21 Nov 2020

Tokelau traveller raises concern about Covid precautions on flight

5:40 pm on 21 November 2020

A Tokelau man, on the same flight as the Samoan sailor who tested positive for Covid-19 last week, says he's concerned precautions are not being adhered to on repatriation flights amid the pandemic.

Samoa's Prime Minister Tuila'epa Sa'ilele Malielegaoi announced on Thursday his country's first suspected case of coronavirus.

The sailor flew from Italy to New Zealand and was among more than 250 people who travelled on the repatriation flight from Auckland to Apia last Friday.

The man's next test will be sent to New Zealand for confirmation as he had tested negative both before and after the positive result.

However the Samoan government is treating him as a suspected case, with both the man and his roommate in isolation.

Ioane Nui Tumua and wife Melita.

Ioane Nui Tumua and wife Melita. Photo: Supplied

Ioane Nui Tumua and a group of 34 Tokelauans were on the same flight as the sailor.

Tumua and his wife had been in Auckland since September last year.

The couple had sought medical assistance under New Zealand's Health Referral Scheme and were scheduled to return home when the borders were closed.

Speaking to RNZ Pacific from his quarantine room in Apia, Tumua said news of a passenger potentially contracting the disease was worrying.

The 76-year-old judge from Nukunonu said other Tokelauans he spoke with all shared his concern about the latest developments.

"We are worried now that we have found out that the Samoan sailor was on the same flight as us," he said.

"And the worst part is he could have been sitting next to us and we didn't know."

But Tumua said of greater concern was the lack of communication with health officials in Apia.

Tumua said since the prime minister's announcement, no one had informed them of "what's happening or is going to happen".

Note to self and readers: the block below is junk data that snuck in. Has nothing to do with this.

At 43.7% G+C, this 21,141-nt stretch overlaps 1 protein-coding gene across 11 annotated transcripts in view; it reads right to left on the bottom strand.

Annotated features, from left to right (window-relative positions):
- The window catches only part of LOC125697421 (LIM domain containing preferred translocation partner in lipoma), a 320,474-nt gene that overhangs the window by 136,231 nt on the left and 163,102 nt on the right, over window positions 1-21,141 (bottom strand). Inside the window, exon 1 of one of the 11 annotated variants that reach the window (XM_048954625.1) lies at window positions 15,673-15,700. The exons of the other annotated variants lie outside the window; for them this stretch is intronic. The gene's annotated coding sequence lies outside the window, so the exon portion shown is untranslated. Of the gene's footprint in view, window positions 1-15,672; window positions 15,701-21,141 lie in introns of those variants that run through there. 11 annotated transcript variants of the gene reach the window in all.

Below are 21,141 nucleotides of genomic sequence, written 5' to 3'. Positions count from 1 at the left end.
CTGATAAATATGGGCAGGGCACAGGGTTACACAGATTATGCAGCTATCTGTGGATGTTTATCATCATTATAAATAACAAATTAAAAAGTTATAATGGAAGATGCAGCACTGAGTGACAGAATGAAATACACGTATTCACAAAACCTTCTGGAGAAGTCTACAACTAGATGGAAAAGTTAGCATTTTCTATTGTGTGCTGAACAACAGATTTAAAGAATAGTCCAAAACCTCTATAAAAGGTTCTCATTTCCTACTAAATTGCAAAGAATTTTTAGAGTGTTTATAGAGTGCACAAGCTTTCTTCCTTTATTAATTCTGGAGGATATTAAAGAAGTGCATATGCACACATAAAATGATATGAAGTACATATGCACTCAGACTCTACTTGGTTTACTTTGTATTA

He said their last Covid-19 test was carried out on Wednesday and the next scheduled session is on Tuesday.

"Having to wait five days to know if you have the virus or not is a concern," said Tumua.

"All of us in quarantine in Samoa should be prepared and alert.

"We must stay indoors and obey whatever advice is issued from the government."

Samoan PM, Tuila'epa Sa'ilele Malielegaoi

Samoan PM, Tuila'epa Sa'ilele Malielegaoi Photo: Samoa Govt

Last Friday's flight was the first for Tokelauans wanting to return home, he said.

Tumua said to reach Tokelau, the islanders would need to transit through Apia.

"When Tokelauans who have been waiting for the borders hear of a repatriation flight they just jump as it's the only thing they want (is to go home).

"But after what's happened I think they should rethink because of the risk.

"If it wasn't for my wife, I would have preferred to stay back in New Zealand until a vaccine was available."

Tumua said while they were grateful for the assistance by the various governments to get them home, more needed to be done to protect passengers.

He said people travelling together should be kept in bubbles and should be seated together during repatriation flights.

He said prior to last Friday's flight , the Tokelauans had stayed together at a facility in Auckland.

Some of the Tokelauans in quarantine.

Some of the Tokelauans in quarantine. Photo: Supplied

"We could've sat together in a bubble on the flight to minimise exposure to Covid-19. But we weren't," said Tumua.

"It is a worry that we were scattered all over the plane and seated next to passengers we don't know who might have come from other countries.

"People travelling together should be seated together on these repatriation flights as the risk of infection is high."

Tumua said he hoped the group would not need to stay on longer in Samoa - even after their mandatory 14-day isolation period.

He hoped the Tokelauans could be on the first available ship out of Apia when they had completed their quarantine requirements.

He said this should take place well before the next repatriation flight arrived in Samoa.

We don't need too many Tokelauans in quarantine at one time as that itself is a huge health risk, said Tumua.

He said Tokelau had one hospital and would not be able to cope with an influx of citizens arriving home from a Covid country.

In the meantime, Tumua said they had one week left in quarantine and he hoped they would be cleared after their Covid-19 tests on Tuesday.

Meanwhile, the Samoan government said this weekend they should receive confirmation whether the sailor has the coronavirus or not.